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How to Build a Multisite Compatible WordPress Plugin

How to Build a Multisite Compatible WordPress Plugin

WordPress Multisite is a topic that hasn’t gotten a lot of attention. If you’re a regular WordPress user, you’re probably aware that just a few blogs go into great length about this topic. Even in publications discussing plugin creation, it’s unusual to stumble across one that discusses multisite compatibility. I believe this is due to the misconception that working with WP multisite is difficult. Is this, however, the case?

In a nutshell, the answer is ‘No.’ ‘If you understand how WordPress Multisite works, developing a plugin multisite compatible should NOT require a significant lot of effort,’ says the author.

However, this does not guarantee that a plugin you create will work in a multisite environment. You may need to make a few minor adjustments, especially if your plugin writes data to a database. This is due to the fact that information in a multisite is formatted differently.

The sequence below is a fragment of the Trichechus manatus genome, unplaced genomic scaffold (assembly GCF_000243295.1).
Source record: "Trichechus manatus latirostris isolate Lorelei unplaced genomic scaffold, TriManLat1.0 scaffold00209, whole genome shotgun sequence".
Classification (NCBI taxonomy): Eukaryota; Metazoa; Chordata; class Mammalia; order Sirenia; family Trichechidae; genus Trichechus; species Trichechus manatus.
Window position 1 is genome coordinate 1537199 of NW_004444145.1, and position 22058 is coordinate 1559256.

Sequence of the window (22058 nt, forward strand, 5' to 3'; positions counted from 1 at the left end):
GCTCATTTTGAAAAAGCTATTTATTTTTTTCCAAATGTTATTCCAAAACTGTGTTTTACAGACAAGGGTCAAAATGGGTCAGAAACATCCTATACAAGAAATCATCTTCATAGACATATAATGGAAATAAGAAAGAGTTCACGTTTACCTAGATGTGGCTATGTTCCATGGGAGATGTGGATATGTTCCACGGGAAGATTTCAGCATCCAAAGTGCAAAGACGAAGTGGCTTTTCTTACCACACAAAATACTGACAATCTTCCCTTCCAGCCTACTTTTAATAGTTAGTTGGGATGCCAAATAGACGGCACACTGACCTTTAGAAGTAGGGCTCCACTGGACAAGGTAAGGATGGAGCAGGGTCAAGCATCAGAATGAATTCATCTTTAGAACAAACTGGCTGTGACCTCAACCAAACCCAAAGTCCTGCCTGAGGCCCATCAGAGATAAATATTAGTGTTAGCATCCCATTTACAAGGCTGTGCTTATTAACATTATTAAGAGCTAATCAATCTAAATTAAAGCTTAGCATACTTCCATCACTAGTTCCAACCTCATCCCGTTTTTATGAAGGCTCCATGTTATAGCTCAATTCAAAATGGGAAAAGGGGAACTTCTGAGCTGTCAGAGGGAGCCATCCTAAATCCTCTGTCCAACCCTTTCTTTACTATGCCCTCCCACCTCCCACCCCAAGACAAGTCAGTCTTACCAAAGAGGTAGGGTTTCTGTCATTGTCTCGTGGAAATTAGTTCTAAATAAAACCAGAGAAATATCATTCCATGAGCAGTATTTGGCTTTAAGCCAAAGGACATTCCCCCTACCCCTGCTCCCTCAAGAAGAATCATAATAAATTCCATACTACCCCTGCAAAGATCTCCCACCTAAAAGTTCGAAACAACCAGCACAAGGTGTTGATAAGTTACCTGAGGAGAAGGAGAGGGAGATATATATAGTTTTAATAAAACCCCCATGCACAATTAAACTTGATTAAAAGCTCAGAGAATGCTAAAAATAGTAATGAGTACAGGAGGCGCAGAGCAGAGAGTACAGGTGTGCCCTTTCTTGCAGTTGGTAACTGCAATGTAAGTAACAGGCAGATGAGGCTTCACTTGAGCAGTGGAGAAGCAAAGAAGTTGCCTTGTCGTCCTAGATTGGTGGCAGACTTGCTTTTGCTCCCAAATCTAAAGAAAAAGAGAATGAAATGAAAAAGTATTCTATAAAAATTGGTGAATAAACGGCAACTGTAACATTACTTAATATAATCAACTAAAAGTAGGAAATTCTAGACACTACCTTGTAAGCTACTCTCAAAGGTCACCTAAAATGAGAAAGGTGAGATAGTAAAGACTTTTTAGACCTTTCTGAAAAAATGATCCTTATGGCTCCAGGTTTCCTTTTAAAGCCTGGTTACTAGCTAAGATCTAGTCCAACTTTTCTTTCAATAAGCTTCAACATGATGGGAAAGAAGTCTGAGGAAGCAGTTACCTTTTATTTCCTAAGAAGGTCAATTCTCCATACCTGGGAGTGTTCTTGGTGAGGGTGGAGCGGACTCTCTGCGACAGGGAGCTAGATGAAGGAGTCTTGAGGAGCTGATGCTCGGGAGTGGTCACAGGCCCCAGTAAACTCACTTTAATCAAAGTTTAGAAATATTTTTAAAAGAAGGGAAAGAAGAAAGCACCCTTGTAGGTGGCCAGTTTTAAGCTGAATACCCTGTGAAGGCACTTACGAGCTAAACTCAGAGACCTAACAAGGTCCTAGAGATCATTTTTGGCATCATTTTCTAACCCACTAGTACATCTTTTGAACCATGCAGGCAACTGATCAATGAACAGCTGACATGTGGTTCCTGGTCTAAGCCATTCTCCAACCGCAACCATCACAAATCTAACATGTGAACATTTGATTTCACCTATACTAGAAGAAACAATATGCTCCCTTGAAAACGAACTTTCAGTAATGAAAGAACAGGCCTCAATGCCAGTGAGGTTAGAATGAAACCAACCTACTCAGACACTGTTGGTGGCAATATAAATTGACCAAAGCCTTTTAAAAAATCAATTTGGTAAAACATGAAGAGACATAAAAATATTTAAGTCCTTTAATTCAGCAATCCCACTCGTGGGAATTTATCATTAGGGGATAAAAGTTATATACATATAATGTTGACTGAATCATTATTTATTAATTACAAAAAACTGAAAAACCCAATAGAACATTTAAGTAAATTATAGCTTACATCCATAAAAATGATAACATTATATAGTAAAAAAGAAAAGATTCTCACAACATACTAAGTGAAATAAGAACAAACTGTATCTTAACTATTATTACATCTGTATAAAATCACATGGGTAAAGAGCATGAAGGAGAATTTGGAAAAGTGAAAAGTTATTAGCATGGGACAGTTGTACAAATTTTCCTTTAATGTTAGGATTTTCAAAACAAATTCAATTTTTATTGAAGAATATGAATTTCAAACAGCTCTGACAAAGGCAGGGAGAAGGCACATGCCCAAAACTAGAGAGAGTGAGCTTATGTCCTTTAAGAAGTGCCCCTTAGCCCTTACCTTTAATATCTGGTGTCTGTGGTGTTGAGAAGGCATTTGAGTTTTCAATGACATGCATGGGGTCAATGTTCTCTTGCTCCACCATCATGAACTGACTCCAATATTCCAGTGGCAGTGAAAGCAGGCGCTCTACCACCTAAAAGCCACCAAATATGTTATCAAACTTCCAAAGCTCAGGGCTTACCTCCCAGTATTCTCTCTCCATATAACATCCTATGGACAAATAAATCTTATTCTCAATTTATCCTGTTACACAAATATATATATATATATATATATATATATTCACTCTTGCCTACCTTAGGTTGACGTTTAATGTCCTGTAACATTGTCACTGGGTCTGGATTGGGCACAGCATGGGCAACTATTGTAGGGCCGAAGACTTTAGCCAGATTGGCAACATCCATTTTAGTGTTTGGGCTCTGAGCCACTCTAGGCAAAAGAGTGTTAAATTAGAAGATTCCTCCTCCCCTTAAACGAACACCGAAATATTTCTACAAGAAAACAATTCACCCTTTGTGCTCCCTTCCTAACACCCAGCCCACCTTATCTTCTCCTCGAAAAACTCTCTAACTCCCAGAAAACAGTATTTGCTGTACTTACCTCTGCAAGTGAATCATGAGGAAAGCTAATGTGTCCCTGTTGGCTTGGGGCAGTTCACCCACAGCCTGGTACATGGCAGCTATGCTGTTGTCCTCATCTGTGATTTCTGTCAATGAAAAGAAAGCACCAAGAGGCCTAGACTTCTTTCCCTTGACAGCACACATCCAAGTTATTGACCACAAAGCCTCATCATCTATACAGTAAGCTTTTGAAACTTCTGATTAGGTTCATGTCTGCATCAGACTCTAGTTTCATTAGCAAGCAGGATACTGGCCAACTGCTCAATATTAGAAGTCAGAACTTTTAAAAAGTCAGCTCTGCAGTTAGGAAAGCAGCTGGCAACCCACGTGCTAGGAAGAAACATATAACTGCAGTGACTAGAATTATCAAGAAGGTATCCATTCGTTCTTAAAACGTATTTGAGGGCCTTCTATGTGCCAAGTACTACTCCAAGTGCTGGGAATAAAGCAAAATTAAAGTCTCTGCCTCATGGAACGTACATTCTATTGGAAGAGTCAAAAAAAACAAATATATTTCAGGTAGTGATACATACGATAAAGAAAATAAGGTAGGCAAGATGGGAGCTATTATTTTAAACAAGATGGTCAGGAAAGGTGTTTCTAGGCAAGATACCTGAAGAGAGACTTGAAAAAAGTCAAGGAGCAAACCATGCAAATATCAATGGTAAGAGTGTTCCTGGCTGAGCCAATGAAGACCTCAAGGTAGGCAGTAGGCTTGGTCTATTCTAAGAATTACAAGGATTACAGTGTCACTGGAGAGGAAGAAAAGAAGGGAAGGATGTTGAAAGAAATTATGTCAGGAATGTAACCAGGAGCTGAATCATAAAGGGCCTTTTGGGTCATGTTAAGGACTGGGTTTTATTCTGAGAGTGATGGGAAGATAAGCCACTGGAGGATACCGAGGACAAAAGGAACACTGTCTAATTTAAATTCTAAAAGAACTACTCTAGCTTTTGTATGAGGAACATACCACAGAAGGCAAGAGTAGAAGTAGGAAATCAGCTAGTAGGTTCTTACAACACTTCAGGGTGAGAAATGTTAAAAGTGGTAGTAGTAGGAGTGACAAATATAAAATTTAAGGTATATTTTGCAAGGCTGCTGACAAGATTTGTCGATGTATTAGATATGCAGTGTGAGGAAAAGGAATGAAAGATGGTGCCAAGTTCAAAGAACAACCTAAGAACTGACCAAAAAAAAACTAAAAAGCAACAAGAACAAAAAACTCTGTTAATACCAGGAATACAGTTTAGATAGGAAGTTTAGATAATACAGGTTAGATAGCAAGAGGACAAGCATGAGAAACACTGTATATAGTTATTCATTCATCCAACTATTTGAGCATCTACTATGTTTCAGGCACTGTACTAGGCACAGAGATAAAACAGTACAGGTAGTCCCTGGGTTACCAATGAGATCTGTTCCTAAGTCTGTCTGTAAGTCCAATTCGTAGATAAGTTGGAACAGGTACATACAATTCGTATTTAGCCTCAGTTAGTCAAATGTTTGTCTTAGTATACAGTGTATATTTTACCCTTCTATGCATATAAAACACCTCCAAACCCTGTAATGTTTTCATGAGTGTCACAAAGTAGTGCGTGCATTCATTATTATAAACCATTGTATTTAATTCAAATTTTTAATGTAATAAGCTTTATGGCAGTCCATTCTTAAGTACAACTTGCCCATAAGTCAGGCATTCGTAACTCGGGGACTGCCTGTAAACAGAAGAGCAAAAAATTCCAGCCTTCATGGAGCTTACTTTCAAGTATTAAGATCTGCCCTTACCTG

What is WordPress Multisite and How Does It Work?

A multisite network is a collection of sites for a single WordPress installation, as opposed to a single site deployment. In a multisite setup, multiple sites share the same database and plugins and themes. They do, however, have different pathways for storing uploads and separate tables for storing unique site-related data.

WordPress Multisite Tables

The tables produced for single-site WordPress have the same prefix, “wp_” (by default). As a result, tables like ‘wp_posts,’ ‘wp_options,’ and ‘wp_postmeta’ are frequently produced. As a result, if you wanted to get the total number of comments on your site, you could use the query below.